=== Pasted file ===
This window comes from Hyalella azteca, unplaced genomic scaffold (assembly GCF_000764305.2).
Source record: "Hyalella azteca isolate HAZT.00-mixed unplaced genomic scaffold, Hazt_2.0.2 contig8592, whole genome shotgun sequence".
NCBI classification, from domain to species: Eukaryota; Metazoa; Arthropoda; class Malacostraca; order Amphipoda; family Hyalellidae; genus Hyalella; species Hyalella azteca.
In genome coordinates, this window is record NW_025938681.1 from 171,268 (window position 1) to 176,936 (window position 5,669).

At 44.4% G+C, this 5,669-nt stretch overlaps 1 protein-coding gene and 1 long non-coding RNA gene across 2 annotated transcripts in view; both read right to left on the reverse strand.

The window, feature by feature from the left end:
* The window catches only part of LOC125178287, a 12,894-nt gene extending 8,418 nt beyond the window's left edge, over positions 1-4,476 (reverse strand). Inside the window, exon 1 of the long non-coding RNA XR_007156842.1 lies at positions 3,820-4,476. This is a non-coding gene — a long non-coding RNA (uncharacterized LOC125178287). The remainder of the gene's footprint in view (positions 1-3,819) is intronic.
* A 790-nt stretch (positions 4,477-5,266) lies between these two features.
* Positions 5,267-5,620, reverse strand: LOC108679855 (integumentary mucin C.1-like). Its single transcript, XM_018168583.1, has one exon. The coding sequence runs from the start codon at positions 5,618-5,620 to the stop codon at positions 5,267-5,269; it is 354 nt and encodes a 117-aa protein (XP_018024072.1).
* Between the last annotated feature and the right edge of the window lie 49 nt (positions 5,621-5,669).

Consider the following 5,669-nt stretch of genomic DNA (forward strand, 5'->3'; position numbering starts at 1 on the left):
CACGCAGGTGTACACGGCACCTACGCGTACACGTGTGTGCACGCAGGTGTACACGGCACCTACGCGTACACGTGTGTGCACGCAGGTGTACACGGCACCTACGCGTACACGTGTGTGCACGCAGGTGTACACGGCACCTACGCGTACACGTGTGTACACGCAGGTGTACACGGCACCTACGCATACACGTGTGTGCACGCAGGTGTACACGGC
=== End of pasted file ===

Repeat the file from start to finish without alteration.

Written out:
This window comes from Hyalella azteca, unplaced genomic scaffold (assembly GCF_000764305.2).
Source record: "Hyalella azteca isolate HAZT.00-mixed unplaced genomic scaffold, Hazt_2.0.2 contig8592, whole genome shotgun sequence".
NCBI classification, from domain to species: Eukaryota; Metazoa; Arthropoda; class Malacostraca; order Amphipoda; family Hyalellidae; genus Hyalella; species Hyalella azteca.
In genome coordinates, this window is record NW_025938681.1 from 171,268 (window position 1) to 176,936 (window position 5,669).

At 44.4% G+C, this 5,669-nt stretch overlaps 1 protein-coding gene and 1 long non-coding RNA gene across 2 annotated transcripts in view; both read right to left on the reverse strand.

The window, feature by feature from the left end:
* The window catches only part of LOC125178287, a 12,894-nt gene extending 8,418 nt beyond the window's left edge, over positions 1-4,476 (reverse strand). Inside the window, exon 1 of the long non-coding RNA XR_007156842.1 lies at positions 3,820-4,476. This is a non-coding gene — a long non-coding RNA (uncharacterized LOC125178287). The remainder of the gene's footprint in view (positions 1-3,819) is intronic.
* A 790-nt stretch (positions 4,477-5,266) lies between these two features.
* Positions 5,267-5,620, reverse strand: LOC108679855 (integumentary mucin C.1-like). Its single transcript, XM_018168583.1, has one exon. The coding sequence runs from the start codon at positions 5,618-5,620 to the stop codon at positions 5,267-5,269; it is 354 nt and encodes a 117-aa protein (XP_018024072.1).
* Between the last annotated feature and the right edge of the window lie 49 nt (positions 5,621-5,669).

Consider the following 5,669-nt stretch of genomic DNA (forward strand, 5'->3'; position numbering starts at 1 on the left):
CACGCAGGTGTACACGGCACCTACGCGTACACGTGTGTGCACGCAGGTGTACACGGCACCTACGCGTACACGTGTGTGCACGCAGGTGTACACGGCACCTACGCGTACACGTGTGTGCACGCAGGTGTACACGGCACCTACGCGTACACGTGTGTACACGCAGGTGTACACGGCACCTACGCATACACGTGTGTGCACGCAGGTGTACACGGC